Turkish President Gül orders probe into wiretapping, corruption fight
Turkish President Abdullah Gül his under pressure to speak out over the scandals rocking the government. AFP PhotoPresident Abdullah Gül has taken a remarkable initiative for the auditing of several topics that have been dominating Turkey’s national agenda over the last few months, including wiretapping, discrimination of career professionals such as judges and prosecutors, urban rent, and the fight against corruption.
Gül, who has repeatedly underlined the importance of concepts such as good governance, transparency and accountability since his time as foreign minister, authorized the State Audit Board (DDK), a top state body working under the presidency, to launch investigations into the five topics, a written statement posted on the official website of the presidency announced.
Accordingly, the DDK will launch examinations, investigations and inspections on all of those topics.
“The president has given instructions ... to assess the institutional and regulatory capacity regarding wiretapping in our nation and to determine what measures need to be taken to comply with the law ... [and to] research the capacity to fight corruption,” the statement said.
Gül’s authorizing of the DDK comes after the revelation of a huge graft probe on Dec. 17. The probe has involved many high-profile names and relatives of ruling Justice and Development Party (AKP) members.
The statement from the presidency underlined how wiretapping should be conducted “within a framework that would provide effective and legal operation of the public administration,” while also touching upon auditing “the application of and standards regarding the use of encrypted communication devices.”
Late last month, Istanbul Chief Prosecutor Hadi Salihoğlu announced that at least 2,280 people had been wiretapped in Turkey, both indirectly and directly, since 2011.
During the same days, audio recordings of an alleged conversation between Prime Minister Recep Tayyip Erdoğan and his son Bilal, in which the prime minister ordered his son to dispose of vast amounts of cash Dec. 17, were released.
Similar audio recordings showing the alleged interference of Erdoğan and his family in public tenders and the judiciary, as well as in the elections at the Turkish Football Federation (TFF), have also been leaked in a steady stream. All have been denied by the prime minister, who describes them as “montages” or “fabricated technically” by a movement backed by the U.S.-based Islamic scholar Fethullah Gülen. Senior Cabinet members have recently suggested that the Gülen movement threatened and blackmailed Erdoğan and his government before the release of these recordings.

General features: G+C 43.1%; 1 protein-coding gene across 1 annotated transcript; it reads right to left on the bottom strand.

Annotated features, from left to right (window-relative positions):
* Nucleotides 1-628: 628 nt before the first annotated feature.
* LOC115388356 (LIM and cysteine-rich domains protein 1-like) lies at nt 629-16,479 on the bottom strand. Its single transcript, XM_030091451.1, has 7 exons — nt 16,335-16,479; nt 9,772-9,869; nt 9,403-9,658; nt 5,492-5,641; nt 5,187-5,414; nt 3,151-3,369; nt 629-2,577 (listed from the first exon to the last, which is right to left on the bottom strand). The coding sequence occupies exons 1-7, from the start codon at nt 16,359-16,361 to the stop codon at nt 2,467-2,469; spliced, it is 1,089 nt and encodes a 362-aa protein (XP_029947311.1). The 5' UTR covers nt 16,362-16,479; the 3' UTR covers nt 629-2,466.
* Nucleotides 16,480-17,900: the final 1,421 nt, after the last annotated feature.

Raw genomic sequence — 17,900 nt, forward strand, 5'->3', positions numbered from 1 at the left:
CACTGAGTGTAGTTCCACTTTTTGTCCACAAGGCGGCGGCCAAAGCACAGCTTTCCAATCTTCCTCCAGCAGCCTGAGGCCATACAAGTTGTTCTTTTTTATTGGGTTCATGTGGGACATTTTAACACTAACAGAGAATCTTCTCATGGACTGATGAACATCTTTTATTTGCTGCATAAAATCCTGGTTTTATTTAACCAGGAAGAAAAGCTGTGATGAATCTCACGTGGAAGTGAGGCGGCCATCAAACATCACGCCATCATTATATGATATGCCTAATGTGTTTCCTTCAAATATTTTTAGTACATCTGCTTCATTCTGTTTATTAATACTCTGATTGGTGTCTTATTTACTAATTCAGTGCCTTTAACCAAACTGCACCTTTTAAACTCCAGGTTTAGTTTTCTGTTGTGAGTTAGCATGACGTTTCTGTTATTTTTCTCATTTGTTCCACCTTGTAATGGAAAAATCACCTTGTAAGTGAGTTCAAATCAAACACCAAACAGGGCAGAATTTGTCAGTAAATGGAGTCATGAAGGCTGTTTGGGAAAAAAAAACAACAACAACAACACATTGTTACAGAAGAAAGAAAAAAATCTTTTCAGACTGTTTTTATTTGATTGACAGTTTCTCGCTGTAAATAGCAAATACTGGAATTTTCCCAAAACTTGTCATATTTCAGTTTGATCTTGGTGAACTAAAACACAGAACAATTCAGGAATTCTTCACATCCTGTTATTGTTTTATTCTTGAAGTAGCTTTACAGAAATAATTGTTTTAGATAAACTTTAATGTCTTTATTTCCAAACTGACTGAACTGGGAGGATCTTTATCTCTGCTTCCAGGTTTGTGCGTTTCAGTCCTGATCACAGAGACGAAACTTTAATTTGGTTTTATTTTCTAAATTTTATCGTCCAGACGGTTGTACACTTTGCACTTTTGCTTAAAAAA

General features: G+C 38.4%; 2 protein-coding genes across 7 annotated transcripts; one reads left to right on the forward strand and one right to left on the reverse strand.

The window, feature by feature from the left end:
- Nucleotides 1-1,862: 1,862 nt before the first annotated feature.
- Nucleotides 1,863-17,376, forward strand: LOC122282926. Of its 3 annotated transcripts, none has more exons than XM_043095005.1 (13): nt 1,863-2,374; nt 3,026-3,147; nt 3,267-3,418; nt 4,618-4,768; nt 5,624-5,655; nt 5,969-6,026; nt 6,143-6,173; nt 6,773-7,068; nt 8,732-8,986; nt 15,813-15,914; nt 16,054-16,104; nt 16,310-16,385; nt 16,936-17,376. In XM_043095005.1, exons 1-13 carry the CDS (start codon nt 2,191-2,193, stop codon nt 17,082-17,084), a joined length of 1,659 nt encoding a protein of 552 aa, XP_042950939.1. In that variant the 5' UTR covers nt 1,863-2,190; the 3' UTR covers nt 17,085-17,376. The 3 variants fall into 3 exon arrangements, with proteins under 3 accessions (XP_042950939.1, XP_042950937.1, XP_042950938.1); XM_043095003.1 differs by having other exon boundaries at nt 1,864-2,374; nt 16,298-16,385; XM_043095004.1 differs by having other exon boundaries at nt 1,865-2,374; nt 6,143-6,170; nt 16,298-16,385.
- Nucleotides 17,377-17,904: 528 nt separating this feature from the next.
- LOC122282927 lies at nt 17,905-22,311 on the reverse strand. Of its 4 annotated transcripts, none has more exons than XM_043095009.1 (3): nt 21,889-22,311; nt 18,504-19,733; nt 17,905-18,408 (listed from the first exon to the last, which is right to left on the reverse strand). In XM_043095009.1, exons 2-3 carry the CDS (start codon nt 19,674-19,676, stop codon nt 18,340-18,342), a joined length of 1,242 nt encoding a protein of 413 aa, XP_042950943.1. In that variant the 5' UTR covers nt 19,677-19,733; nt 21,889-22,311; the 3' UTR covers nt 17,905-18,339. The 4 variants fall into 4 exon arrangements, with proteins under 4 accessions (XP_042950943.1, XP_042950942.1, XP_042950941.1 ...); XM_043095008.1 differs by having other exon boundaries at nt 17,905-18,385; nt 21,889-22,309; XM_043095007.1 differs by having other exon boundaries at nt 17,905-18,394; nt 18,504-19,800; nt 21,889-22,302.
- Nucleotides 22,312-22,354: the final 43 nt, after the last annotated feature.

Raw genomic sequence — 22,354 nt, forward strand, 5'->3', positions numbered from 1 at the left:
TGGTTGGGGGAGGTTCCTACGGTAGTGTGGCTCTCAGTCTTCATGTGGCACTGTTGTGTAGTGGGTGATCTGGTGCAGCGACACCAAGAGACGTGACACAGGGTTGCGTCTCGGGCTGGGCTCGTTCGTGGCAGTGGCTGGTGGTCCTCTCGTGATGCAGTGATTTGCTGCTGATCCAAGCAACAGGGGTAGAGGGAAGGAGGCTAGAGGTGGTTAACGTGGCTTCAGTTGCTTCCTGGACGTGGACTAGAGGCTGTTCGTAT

The corruption and bribery probe has implicated the sons of three Turkish ministers, businessmen and the chief of the state bank.
Barış Güler, the son of former Interior Minister Muammer Güler; Barış Kaan Çağlayan, son of former Economy Minister Zafer Çağlayan and Reza Sarrab, an Azeri origin businessmen who allegedly bribed four ministers, were released pending trial on Feb. 27. With their release, there are no suspects left behind bars in the corruption probe.
Gül, a comrade of Erdoğan since at least when the AKP was founded in 2002 and a former prime minister and foreign minister, has come under pressure to speak out over the scandals. The pressure has come from various fronts, including from within the Gülen movement.
According to the latest statement from the presidency, Gül’s order also requires auditors to look at the process by which judges and prosecutors are chosen, and to assess rules surrounding “state secrets.”
Last month, Parliament approved a new law tightening executive control of the judiciary, a move Erdoğan’s critics say is a further attempt to snuff out the corruption allegations after the government dismissed or reassigned thousands of police officers and hundreds of judges and prosecutors.
A considerable portion of the corruption and bribery charges are assumed to have been related to construction tenders. The presidential statement emphasized that Gül’s order regarding urban rent aimed at a comprehensive examination of fairly sharing rent emerging from zoning and urbanization practices and matters, such as methods and tools of societal participation and the auditing of urban planning and zoning changes.